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How to Kill Giants




“Saul said to David, “Go, and the LORD be with you” (1st Samuel 17:37 NIV).

When researching the most courageous people in history, I was immediately met with a list of the names of prominent figures: Martin Luther King Jr., Malala Yousafzai, Harriet Tubman, Mother Theresa, Amelia Earhart, and more.

Each individual defeated tremendous odds and persevered in the face of persecution or opposition. They were, without a doubt, courageous.

The list, however, was not fully comprehensive, as an even greater key figure was missing, King David. David’s brothers followed Saul to war, while David would travel to and from Saul’s war camp to tend to his father’s sheep. David’s father, Jesse, instructed David to take food to his brothers and to check in on them.



Shortly after David arrived at the camp, he noticed Goliath as the army was leaving. This Philistine soldier was unusually tall. According to the Bible (1st Samuel 17:4) and the Masoretic Text written in Hebrew, Goliath stood six cubits and a span––roughly nine feet, six inches. He was almost ten feet tall! Additionally, the giant Philistine was equipped with heavy armor and large weaponry. Here's a more specific breakdown to give us a sense of how intimidating this was. He wore a wide range of military equipment, including a bronze-scaled coat of mail or armor made of brass plates having the appearance of scales of a fish weighing 5,000 shekels (approximately 57 kg or 123 lbs.). The coat covered him down to the waist. His greaves, a type of leg armor used to protect the shins, also made of bronze, were commonly worn by Aegean cultures.

Goliath's spear's shaft (rod) was like a weaver's beam about two inches thick. The weight of the spearhead was around 600 shekels (about 6.8 kg or 15 lbs.). The spear that Goliath carried was estimated at ten to fourteen feet long, as the spears were typically meant to be taller than their owners. His helmet was like what the Assyrians wore during those times. He also held a massive sword which David later used to behead him.


According to research, all these pieces of weaponry and armor together probably weighed more than 700 pounds.

Goliath felt a sense of inner courage derived from himself, stature, and strength. David, however, felt a sense of outward courage, recalling how God saved him from the paw of the lion and the bear. David deduced Goliath as a mere uncircumcised Philistine, while others trembled in fear. Using a slingshot and five stones, David ran to his enemy and attacked him. David knew that the Lord was with him.



This simple tactic is what we need to defeat the giants in our lives.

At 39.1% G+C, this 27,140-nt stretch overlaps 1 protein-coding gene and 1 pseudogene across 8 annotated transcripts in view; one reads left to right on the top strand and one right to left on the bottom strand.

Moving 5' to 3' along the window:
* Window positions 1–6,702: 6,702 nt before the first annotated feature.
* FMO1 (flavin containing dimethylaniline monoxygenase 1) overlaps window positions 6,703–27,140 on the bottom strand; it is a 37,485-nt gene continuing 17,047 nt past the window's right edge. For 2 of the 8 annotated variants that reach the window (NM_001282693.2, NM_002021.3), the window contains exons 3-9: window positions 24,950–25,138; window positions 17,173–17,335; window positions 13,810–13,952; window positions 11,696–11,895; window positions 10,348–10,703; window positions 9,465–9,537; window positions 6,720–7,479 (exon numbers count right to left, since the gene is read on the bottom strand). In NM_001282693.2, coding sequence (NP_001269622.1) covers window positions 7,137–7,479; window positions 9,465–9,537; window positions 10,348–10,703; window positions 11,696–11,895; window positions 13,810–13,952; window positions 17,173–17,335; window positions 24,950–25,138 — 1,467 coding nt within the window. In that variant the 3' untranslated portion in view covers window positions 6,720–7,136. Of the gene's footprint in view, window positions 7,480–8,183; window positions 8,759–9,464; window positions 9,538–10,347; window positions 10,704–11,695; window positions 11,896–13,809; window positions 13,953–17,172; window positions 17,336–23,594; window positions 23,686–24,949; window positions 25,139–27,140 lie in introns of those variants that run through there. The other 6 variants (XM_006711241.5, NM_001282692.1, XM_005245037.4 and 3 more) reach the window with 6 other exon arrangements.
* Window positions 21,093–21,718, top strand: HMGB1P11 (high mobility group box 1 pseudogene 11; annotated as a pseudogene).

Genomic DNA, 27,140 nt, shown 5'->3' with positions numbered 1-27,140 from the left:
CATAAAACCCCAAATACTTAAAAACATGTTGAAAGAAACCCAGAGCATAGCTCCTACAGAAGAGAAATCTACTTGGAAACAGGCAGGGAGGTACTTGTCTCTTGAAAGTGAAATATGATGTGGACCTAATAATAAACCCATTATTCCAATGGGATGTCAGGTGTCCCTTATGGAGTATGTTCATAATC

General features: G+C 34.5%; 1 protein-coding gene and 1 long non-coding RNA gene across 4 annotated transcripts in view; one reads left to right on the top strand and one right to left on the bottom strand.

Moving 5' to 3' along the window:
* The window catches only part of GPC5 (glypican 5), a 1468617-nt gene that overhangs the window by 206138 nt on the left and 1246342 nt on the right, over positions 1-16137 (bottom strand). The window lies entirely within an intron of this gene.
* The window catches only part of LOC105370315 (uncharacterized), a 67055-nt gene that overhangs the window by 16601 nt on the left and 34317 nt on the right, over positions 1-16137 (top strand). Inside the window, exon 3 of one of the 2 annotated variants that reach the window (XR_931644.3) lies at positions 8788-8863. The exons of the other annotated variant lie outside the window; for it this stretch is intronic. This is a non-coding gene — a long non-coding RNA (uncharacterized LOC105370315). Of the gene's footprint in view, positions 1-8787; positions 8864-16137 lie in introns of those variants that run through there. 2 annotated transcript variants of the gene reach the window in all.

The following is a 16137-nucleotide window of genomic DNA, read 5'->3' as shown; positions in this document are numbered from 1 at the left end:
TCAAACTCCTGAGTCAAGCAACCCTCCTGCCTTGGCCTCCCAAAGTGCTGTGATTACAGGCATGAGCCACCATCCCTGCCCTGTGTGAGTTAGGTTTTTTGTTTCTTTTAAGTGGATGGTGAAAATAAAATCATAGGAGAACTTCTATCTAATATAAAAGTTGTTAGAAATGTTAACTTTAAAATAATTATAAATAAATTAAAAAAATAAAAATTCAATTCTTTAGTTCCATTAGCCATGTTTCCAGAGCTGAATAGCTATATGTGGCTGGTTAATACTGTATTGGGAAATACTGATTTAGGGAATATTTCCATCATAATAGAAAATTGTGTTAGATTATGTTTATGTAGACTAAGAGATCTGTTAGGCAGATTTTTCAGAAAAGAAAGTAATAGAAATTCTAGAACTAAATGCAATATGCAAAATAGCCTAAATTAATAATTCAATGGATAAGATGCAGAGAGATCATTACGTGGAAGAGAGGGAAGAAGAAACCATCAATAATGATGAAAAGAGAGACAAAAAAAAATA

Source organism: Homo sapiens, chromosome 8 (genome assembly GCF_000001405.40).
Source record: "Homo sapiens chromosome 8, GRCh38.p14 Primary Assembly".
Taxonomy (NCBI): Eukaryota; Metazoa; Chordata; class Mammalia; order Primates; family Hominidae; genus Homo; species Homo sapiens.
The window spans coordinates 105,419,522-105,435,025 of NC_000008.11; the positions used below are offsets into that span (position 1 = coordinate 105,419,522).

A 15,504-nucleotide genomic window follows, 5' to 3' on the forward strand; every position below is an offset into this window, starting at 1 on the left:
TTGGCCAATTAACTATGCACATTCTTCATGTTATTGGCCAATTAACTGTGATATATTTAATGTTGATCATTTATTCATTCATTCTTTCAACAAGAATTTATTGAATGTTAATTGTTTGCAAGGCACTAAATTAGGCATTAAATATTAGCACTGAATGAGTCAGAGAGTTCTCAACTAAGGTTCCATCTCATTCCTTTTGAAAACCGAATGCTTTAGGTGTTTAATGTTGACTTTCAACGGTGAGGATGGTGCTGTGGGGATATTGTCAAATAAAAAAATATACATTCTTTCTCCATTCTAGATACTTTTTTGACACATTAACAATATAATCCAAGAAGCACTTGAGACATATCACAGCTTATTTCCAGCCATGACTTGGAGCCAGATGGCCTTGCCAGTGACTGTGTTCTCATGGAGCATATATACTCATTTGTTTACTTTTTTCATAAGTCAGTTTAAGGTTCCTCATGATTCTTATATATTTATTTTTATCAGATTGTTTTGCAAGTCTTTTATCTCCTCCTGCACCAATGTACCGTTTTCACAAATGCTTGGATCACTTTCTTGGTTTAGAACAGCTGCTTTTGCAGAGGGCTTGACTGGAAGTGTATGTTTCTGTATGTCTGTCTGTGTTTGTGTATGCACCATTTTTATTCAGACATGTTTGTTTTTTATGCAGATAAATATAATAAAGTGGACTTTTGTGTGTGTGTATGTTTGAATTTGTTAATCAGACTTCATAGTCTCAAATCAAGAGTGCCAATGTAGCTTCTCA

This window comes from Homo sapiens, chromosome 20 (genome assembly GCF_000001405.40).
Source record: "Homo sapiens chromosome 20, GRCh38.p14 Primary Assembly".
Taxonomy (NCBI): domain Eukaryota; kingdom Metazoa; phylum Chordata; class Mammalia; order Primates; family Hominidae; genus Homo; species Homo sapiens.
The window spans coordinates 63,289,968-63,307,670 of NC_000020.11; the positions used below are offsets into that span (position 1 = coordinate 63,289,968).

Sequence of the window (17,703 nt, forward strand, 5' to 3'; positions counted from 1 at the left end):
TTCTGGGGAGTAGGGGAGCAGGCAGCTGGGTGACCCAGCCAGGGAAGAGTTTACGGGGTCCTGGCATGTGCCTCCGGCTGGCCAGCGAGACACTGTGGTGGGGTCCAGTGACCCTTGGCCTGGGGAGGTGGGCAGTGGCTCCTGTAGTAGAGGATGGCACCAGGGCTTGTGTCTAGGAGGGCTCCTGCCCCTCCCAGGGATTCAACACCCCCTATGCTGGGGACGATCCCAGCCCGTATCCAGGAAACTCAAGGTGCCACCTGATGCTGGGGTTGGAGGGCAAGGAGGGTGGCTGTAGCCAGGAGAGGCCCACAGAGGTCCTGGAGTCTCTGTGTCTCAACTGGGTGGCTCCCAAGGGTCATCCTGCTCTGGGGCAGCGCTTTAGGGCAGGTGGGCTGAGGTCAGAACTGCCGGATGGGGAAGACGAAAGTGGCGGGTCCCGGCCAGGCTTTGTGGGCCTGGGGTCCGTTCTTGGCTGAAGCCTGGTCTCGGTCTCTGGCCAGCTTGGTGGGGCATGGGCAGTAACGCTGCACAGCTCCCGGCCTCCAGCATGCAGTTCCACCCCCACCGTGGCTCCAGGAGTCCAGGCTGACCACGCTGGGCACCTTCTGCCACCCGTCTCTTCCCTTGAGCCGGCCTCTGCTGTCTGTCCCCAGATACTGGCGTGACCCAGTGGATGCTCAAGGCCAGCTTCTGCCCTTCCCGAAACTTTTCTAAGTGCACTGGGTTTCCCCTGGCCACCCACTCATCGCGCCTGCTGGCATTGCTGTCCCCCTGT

Like David, to kill our giants, we must:
• Know that God is with us despite what the circumstances look like.
• Recall the times when God fought for us, even though it’s easier to forget.
• Be strong and courageous regardless of our feelings, emotions, and what the battle looks like.


As believers, we are commanded to be strong and courageous. “Have I not commanded you? Be strong and courageous. Do not be afraid; do not be discouraged, for the Lord your God will be with you, whoever you go” (Joshua 1:9 NIV).


We have the right to be courageous, as our courage is rooted in God’s unwavering desire to be with us wherever we go. The story of Goliath and David attests to God’s mighty power when we battle massive problems and giant enemies.


Despite our shortcomings and inability to defeat overwhelming odds in our strength, God displays that when we walk with him, he will protect and deliver us from all life's challenges.

 


Prayer: God, you command us to be strong and courageous, but sometimes it is difficult. Instill in me the belief that you are with me wherever I go. Amen.
Your Turn: Have you ever had a “Goliath” situation? If so, how did you conquer it?

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How quickly we can forget the things God has walked through with us previous. The oceans he has parted and the giants he has fought on ... my behalf. It's hard to think he will keep showing up. Even harder when your earthly examples have mostly let you down. Thank you for your sweet reminder in this devotion. Sometimes giants are too scary and my memory becomes clouded by the fear of what is ahead. Thank you for this word today.

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I conquer fear by focusing on the goodness of God.

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